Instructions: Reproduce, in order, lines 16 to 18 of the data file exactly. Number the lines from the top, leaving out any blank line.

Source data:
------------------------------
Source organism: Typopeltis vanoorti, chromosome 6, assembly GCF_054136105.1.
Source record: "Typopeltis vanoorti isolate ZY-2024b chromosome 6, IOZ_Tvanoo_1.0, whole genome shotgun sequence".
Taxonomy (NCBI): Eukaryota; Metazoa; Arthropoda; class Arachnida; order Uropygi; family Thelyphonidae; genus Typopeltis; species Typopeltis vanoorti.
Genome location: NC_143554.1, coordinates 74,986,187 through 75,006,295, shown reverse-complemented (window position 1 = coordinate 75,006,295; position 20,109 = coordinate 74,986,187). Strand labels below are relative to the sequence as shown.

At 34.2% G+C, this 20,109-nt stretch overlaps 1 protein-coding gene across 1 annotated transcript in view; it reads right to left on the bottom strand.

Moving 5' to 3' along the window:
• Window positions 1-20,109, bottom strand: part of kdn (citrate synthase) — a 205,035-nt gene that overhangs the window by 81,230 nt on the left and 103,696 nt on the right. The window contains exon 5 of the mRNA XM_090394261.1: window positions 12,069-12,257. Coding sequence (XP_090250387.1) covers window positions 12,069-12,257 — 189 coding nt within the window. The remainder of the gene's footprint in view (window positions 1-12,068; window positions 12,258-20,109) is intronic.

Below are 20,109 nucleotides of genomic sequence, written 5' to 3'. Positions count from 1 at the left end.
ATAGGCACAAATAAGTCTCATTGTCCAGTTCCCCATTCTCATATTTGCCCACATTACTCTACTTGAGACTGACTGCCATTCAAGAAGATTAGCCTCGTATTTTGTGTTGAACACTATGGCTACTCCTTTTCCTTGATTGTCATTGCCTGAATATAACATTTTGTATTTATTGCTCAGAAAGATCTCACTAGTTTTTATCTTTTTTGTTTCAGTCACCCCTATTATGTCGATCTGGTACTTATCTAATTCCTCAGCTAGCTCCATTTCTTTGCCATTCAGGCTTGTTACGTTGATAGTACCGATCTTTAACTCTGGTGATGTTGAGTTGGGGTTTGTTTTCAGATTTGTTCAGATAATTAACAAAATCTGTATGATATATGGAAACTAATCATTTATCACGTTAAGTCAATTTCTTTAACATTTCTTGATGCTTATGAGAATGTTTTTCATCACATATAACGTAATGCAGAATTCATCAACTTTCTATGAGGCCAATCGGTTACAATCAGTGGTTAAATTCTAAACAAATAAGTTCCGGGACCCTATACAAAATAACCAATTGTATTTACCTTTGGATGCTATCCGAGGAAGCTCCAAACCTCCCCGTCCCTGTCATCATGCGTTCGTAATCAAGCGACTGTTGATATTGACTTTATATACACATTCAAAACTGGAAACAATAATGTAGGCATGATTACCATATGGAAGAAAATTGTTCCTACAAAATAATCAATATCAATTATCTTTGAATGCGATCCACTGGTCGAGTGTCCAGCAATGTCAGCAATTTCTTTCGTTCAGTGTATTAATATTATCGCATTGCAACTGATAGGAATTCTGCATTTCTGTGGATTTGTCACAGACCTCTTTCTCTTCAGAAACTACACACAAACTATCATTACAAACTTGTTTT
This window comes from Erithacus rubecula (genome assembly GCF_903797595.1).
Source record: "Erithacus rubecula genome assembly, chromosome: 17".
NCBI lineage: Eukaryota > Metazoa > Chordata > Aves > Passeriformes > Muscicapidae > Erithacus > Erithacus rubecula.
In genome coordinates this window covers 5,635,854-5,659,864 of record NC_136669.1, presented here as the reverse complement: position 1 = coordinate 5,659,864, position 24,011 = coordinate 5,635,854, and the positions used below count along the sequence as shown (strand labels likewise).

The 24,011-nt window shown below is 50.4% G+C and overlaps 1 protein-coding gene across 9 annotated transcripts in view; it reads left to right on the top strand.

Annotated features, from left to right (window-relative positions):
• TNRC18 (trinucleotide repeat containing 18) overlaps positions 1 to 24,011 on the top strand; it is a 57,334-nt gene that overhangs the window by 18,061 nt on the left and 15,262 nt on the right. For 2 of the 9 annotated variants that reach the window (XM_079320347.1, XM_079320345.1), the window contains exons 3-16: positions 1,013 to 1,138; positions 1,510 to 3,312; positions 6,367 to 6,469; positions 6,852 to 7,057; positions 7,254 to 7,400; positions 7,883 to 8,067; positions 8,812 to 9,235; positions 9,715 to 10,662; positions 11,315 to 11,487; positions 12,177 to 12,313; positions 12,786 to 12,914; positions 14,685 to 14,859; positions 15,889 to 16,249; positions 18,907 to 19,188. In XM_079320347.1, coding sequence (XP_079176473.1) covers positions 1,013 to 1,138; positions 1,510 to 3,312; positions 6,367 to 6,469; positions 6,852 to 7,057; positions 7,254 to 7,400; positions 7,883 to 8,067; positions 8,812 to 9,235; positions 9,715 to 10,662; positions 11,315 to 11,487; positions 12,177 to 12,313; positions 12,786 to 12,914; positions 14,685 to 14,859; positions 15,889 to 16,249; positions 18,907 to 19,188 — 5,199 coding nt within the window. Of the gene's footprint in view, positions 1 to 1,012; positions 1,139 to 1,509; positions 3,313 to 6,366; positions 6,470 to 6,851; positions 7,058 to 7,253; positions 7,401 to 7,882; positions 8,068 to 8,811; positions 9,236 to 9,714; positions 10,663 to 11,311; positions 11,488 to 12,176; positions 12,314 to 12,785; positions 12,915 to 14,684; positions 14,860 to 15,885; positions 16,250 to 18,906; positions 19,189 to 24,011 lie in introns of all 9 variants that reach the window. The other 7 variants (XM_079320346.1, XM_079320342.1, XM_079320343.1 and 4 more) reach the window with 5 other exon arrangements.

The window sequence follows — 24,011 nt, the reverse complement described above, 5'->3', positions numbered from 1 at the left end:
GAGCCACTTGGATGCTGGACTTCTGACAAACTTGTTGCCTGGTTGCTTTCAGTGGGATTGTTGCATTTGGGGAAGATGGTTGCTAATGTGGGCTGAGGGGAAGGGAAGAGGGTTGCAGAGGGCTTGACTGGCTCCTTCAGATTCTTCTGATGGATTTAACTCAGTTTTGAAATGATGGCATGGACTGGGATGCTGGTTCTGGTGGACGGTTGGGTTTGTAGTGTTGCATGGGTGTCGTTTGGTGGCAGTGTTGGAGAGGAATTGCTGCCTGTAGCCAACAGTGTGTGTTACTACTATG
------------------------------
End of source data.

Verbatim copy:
• TNRC18 (trinucleotide repeat containing 18) overlaps positions 1 to 24,011 on the top strand; it is a 57,334-nt gene that overhangs the window by 18,061 nt on the left and 15,262 nt on the right. For 2 of the 9 annotated variants that reach the window (XM_079320347.1, XM_079320345.1), the window contains exons 3-16: positions 1,013 to 1,138; positions 1,510 to 3,312; positions 6,367 to 6,469; positions 6,852 to 7,057; positions 7,254 to 7,400; positions 7,883 to 8,067; positions 8,812 to 9,235; positions 9,715 to 10,662; positions 11,315 to 11,487; positions 12,177 to 12,313; positions 12,786 to 12,914; positions 14,685 to 14,859; positions 15,889 to 16,249; positions 18,907 to 19,188. In XM_079320347.1, coding sequence (XP_079176473.1) covers positions 1,013 to 1,138; positions 1,510 to 3,312; positions 6,367 to 6,469; positions 6,852 to 7,057; positions 7,254 to 7,400; positions 7,883 to 8,067; positions 8,812 to 9,235; positions 9,715 to 10,662; positions 11,315 to 11,487; positions 12,177 to 12,313; positions 12,786 to 12,914; positions 14,685 to 14,859; positions 15,889 to 16,249; positions 18,907 to 19,188 — 5,199 coding nt within the window. Of the gene's footprint in view, positions 1 to 1,012; positions 1,139 to 1,509; positions 3,313 to 6,366; positions 6,470 to 6,851; positions 7,058 to 7,253; positions 7,401 to 7,882; positions 8,068 to 8,811; positions 9,236 to 9,714; positions 10,663 to 11,311; positions 11,488 to 12,176; positions 12,314 to 12,785; positions 12,915 to 14,684; positions 14,860 to 15,885; positions 16,250 to 18,906; positions 19,189 to 24,011 lie in introns of all 9 variants that reach the window. The other 7 variants (XM_079320346.1, XM_079320342.1, XM_079320343.1 and 4 more) reach the window with 5 other exon arrangements.

The window sequence follows — 24,011 nt, the reverse complement described above, 5'->3', positions numbered from 1 at the left end:
GAGCCACTTGGATGCTGGACTTCTGACAAACTTGTTGCCTGGTTGCTTTCAGTGGGATTGTTGCATTTGGGGAAGATGGTTGCTAATGTGGGCTGAGGGGAAGGGAAGAGGGTTGCAGAGGGCTTGACTGGCTCCTTCAGATTCTTCTGATGGATTTAACTCAGTTTTGAAATGATGGCATGGACTGGGATGCTGGTTCTGGTGGACGGTTGGGTTTGTAGTGTTGCATGGGTGTCGTTTGGTGGCAGTGTTGGAGAGGAATTGCTGCCTGTAGCCAACAGTGTGTGTTACTACTATG